In recognition of the growing importance of telecoms and broadband as a mainstream investment sector, we decided to introduce a special category to honour the players making the most out of it. KKR, which had a busy 2017 across the dealmaking and fundraising fronts, took the crown for our debut award thanks to two crunch deals clinched in the first half of 2017. In the first, it paid Spanish telecoms firm Telefónica €1.3 billion for up to 40 percent of its infrastructure division, Telxius, giving it ownership of 16,000 telecommunications towers in five countries and 31,000 kilometres of submarine fibre-optic cables, part of a wider 65,000-kilometre portfolio it manages for other clients. In the second, the manager, together with the Canada Pension Plan Investment Board, picked up a 10.3 percent stake in Bharti Airtel’s telecom towers business for a total of 61.9 billion rupees ($953 million; €884 million). Bharti Infratel, as the unit is known, has a portfolio of more than 90,000 telecom towers, including more than 38,500 of its own, with the balance coming from its 42 percent stake in Indus Towers, India’s largest such company.

Bank of the Year, Global

  1. BNP Paribas 
  2. Sumitomo Mitsui Banking Corporation
  3. ING

BNP Paribas’s advisory work on the sale of CMA CGM Group’s 90 percent stake in Los Angeles’s Global Gateway South Terminal to EQT’s €4 billion third infrastructure fund, at $875 million, is one of the year’s standout deals.

To get a sense of its importance, GGS is the third-largest terminal in the Ports of Los Angeles and Long Beach in terms of capacity and the two form the largest and most important gateway in North America for trans-Pacific trade flows.

Add to that a flurry of activity in its European homeland, including its part in the €950 million refinancing of the 288MW Butendiek offshore wind farm in the German North Sea, the €2 billion, 600MW Gemini offshore wind farm in the Netherlands, its participation in Europe’s largest solar refinancing deal,  and its role in the €900 million Grand Est broadband PPP, and you can understand how it took our global crown.

Law firm of the year, Global

  1. Herbert Smith Freehills
  2. Clifford Chance
  3. Allen & Overy

Law firm Herbert Smith Freehills advised on a chunky selection of deals this year, including our Deal of the year, Global recipient: US fund manager I Squared Capital’s HK$14.5 billion ($1.86 billion; €1.58 billion) acquisition of Hong Kong fixed-line business Hutchison Global Communications, part of Hong Kong tycoon Li Ka-shing’s CK Hutchison Group.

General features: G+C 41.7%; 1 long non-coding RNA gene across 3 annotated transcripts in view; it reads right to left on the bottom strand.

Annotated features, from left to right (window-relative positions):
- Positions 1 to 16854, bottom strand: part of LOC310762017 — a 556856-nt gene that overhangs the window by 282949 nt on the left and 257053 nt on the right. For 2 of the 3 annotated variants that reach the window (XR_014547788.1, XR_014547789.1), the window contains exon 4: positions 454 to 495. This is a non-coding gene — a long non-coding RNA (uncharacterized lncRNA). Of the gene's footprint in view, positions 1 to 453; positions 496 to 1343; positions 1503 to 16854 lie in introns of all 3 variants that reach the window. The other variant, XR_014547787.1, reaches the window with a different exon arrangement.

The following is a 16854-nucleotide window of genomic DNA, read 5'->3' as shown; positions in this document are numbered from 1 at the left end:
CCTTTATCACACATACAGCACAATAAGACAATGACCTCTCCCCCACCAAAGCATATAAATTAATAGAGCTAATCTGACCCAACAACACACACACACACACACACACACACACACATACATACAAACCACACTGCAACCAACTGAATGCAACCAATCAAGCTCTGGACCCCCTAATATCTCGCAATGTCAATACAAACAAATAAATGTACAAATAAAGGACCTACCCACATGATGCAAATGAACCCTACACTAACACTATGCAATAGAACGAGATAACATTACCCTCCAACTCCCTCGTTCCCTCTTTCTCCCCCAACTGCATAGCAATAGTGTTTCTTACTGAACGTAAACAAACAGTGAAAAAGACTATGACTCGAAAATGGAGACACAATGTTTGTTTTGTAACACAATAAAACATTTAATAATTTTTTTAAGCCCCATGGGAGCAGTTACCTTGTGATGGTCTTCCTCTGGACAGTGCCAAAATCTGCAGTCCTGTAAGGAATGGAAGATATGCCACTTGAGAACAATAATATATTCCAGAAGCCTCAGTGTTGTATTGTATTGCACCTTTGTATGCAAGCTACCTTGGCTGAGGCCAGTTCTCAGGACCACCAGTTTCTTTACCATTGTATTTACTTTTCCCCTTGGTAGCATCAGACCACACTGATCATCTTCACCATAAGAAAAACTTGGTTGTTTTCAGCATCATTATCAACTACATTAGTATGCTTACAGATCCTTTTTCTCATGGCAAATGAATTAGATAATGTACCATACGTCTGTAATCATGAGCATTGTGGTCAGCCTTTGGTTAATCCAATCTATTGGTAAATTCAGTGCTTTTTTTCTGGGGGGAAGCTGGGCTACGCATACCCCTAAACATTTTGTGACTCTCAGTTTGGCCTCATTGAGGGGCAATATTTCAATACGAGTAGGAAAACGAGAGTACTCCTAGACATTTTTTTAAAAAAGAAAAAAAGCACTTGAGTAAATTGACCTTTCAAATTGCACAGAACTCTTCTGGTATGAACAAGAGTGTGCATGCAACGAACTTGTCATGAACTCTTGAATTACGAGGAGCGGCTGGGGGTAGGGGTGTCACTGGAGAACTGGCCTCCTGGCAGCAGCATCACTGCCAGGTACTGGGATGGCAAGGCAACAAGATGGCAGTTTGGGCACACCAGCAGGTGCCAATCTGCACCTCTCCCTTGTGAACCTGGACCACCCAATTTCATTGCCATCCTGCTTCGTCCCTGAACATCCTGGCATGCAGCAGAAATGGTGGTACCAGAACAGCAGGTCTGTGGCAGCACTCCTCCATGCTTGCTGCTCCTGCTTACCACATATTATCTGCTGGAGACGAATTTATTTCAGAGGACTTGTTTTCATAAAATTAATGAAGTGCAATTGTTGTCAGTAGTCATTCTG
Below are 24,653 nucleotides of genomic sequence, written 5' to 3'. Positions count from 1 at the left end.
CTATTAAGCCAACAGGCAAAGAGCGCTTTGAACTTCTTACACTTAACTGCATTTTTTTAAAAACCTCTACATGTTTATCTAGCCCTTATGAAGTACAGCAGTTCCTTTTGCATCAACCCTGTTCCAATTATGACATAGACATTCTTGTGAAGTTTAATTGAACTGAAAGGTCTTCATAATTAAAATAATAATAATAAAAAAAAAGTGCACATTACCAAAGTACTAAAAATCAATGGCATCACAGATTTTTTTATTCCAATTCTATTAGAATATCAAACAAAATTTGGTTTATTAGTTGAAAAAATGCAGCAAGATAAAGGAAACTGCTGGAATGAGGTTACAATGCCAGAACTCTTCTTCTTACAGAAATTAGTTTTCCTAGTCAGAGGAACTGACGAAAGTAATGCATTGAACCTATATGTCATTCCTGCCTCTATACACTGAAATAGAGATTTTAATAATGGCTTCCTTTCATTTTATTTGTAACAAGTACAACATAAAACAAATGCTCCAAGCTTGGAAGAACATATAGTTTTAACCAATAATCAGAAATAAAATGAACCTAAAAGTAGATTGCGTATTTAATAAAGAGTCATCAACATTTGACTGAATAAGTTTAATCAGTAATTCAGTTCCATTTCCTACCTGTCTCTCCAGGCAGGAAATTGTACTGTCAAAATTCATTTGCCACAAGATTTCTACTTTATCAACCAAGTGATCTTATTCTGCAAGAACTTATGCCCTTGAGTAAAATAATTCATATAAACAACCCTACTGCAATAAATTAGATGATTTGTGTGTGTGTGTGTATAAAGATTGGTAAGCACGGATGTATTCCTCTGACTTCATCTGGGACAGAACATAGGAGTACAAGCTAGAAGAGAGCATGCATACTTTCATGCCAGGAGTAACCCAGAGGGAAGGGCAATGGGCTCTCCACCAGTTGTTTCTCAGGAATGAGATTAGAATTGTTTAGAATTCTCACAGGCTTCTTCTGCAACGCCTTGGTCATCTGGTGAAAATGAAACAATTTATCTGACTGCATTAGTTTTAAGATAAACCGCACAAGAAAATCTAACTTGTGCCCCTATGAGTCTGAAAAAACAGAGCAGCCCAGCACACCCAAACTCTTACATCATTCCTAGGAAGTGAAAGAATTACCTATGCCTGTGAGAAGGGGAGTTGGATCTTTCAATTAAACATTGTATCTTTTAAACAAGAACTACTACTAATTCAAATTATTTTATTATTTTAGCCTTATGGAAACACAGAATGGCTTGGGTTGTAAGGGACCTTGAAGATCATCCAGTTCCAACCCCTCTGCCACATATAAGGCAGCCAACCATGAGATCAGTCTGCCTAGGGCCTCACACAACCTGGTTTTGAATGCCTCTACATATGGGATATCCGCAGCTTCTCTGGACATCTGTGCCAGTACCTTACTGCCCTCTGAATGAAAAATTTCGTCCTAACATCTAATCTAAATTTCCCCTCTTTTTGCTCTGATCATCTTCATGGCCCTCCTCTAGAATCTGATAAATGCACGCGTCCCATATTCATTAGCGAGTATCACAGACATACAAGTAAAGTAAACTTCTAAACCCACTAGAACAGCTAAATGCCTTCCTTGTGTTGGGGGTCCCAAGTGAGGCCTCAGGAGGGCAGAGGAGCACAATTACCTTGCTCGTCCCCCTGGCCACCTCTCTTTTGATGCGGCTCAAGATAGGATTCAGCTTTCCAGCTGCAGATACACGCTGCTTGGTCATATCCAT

The law firm was also present in several Australian deals including the landmark New Grafton Correctional Centre PPP project, sponsored by John Laing Investments, John Holland, Serco and Macquarie Capital. Once completed in 2020, it will be the largest facility of its type in Australia with room for 1,700 inmates, which reached financial close in June 2017.

Corporate Trust Services Provider, Global

  1. Deutsche Bank Corporate Trust
  2. HSBC Securities Services
  3. Wilmington Trust
Filling up: The Tank & Rast refinancing was a key deal for DB Corporate Trust

No upsets here: Deutsche Bank Corporate Trust has been bagging this award ever since it began – but there’s no denying the hard work it put in to take home the accolade again this year.

A corporate trust powerhouse, our incumbent won mandates to support more than 60 deals topping €15 billion across renewables, transport and waste. There are too many transactions to enumerate, but there are definitely some highlights worth mentioning. The first is that green bond issuance is playing an increasing role in Deutsche’s offering. But if you’re looking for standout deals, the refinancing of motorway services company Tank & Rast, in which it helped put in place a multibillion-euro debt platform, as well as the financing of rolling stock for South West Rail, its third mandate in a row, are good places to start. But then there’s also its involvement in the US’s landmark I-66 PPP and… well, we could go on, but we’d easily run out of space.


Europe 

CategoryWinner
Fund Manager of the YearInfracapital